Majority of US fleets cleared for ‘low-visibility landings’ at airports with 5G: FAA
The Federal Aviation Administration (FAA) on Wednesday said that close to two-thirds of U.S. commercial fleets have been cleared “to perform low-visibility landings at airports” with the newly deployed 5G wireless service.
“The new safety buffer announced Tuesday around airports in the 5G deployment further expanded the number of airports available to planes with previously cleared altimeters to perform low-visibility landings. The FAA early Wednesday cleared another three altimeters,” the agency said in a statement.
Among the aircraft models that have been cleared by the FAA include certain Airbus A300, A310, A319, A320, A330, A340, A350 and A380 models and Boeing 717, 737, 747, 757, 767, 777 and MD-10/-11 models, the agency noted.
Last week, the FAA had only cleared 45 percent of U.S. commercial fleets, Axios reported.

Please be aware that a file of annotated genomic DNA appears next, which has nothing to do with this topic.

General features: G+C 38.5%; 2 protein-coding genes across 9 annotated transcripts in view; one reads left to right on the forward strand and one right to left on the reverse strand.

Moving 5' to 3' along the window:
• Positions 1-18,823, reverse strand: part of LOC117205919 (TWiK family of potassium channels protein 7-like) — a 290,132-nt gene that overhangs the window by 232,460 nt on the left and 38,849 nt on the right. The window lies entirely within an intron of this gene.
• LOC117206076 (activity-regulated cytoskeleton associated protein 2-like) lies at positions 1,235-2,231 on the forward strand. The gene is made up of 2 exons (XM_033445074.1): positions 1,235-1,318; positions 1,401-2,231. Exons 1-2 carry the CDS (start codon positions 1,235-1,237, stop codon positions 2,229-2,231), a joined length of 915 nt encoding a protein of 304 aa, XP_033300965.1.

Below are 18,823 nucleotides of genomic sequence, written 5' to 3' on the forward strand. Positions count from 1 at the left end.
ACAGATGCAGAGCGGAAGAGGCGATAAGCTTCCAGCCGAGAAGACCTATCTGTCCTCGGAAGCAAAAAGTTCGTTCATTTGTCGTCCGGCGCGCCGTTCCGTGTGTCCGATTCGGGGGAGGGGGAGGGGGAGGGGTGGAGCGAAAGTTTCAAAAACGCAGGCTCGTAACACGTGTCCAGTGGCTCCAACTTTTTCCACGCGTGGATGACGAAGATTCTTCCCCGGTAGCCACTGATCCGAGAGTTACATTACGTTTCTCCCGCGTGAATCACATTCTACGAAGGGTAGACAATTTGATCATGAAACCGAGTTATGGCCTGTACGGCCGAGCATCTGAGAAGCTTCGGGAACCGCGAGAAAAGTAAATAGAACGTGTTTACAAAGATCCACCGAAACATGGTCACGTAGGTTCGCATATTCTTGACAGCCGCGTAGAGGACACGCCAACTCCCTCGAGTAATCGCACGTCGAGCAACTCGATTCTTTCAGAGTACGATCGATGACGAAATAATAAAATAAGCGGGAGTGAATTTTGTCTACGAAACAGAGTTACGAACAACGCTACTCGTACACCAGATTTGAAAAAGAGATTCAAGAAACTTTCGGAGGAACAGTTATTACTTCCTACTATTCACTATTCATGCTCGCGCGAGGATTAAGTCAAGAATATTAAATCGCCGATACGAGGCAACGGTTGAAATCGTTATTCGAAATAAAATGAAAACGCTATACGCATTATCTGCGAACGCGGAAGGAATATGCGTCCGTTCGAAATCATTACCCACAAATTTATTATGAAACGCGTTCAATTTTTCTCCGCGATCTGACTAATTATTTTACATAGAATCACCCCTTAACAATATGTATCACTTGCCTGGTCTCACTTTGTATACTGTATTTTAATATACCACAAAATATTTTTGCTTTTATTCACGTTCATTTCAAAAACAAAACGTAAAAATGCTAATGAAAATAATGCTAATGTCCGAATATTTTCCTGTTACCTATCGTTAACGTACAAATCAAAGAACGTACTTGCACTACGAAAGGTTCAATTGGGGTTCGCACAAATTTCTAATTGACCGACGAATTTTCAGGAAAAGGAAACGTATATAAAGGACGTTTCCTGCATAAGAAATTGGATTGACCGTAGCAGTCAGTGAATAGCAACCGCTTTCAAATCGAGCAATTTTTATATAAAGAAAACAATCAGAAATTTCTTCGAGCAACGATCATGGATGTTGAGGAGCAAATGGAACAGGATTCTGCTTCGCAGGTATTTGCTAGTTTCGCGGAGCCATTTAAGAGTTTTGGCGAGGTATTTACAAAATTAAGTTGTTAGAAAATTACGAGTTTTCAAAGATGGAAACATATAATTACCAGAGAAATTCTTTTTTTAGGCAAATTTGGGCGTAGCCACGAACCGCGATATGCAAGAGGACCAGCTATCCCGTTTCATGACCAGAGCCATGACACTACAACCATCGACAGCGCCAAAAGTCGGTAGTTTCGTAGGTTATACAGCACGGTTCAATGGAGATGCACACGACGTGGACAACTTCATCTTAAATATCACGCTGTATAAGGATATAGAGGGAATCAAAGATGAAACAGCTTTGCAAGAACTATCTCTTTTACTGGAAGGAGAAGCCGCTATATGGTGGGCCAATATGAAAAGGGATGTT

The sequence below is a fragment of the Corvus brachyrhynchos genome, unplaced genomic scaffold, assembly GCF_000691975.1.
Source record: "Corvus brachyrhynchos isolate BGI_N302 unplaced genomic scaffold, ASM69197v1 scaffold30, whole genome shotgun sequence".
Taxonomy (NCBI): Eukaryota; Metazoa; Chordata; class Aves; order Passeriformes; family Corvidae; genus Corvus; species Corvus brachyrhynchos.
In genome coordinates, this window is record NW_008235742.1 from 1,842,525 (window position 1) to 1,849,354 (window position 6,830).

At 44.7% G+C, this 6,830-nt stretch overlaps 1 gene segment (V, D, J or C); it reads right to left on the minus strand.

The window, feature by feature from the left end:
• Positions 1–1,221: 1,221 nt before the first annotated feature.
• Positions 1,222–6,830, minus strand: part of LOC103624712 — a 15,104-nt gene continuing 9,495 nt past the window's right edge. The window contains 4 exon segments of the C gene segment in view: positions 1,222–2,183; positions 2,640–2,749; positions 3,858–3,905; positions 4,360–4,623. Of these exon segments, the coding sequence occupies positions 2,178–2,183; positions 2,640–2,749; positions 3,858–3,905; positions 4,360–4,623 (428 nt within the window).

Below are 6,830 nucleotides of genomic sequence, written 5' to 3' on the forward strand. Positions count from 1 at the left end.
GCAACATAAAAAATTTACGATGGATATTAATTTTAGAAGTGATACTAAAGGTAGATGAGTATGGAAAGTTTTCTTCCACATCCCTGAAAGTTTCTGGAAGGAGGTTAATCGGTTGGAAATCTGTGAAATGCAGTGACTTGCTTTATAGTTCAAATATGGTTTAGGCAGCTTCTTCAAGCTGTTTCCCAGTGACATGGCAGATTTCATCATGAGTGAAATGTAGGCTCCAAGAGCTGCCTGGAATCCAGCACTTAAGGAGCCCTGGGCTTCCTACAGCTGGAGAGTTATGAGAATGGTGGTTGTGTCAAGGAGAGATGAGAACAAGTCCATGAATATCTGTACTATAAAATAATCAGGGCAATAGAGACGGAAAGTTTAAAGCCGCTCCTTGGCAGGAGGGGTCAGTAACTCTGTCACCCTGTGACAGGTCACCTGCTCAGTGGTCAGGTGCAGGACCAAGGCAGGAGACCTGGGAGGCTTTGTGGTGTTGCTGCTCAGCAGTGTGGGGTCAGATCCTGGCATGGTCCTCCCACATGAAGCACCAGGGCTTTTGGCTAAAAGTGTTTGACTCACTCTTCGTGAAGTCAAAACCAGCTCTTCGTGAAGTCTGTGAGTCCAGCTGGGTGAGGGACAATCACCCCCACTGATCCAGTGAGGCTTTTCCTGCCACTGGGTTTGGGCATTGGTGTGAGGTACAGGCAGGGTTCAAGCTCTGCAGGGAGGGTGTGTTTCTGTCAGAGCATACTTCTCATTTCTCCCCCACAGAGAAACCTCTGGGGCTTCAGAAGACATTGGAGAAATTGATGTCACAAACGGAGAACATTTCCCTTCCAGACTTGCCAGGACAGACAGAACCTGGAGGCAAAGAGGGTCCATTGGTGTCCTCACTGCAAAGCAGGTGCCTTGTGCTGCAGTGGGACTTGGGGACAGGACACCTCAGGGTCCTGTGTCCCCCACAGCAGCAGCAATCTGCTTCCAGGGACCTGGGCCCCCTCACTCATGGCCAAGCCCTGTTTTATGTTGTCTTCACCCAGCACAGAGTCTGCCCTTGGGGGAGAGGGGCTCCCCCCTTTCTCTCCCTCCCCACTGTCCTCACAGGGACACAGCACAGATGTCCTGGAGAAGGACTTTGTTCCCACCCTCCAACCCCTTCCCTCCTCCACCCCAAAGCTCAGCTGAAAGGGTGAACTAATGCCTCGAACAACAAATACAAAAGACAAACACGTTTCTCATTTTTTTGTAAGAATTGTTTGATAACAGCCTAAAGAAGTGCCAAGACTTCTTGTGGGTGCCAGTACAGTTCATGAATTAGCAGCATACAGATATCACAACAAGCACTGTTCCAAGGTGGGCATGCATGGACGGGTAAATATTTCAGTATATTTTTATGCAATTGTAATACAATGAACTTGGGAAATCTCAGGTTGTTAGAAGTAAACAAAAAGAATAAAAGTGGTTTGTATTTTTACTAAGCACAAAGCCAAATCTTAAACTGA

The announcement by the FAA comes as Verizon and AT&T on Wednesday rolled out their 5G service while agreeing to delay its deployment near certain airports.
The decision came amid appeals from airlines who were concerned that 5G service near certain airports could cause flight disruptions, including affecting how quickly key goods are transported and possibly making it harder for some Americans to return home from overseas.
Some airlines are still bracing for inconveniences amid the cellphone carriers’ 5G rollout.
“While we anticipate minor disruptions at some airports due to the remaining 5G restrictions, we’re pleased the Biden Administration reached a compromise with AT&T and Verizon to avoid mass cancellations across the aviation industry,” United Airlines said in a statement on Wednesday.
“We look forward to a higher level of coordination between the regulators, telecom companies and the aviation industry to ensure that customers are not faced with disruptions going forward.”
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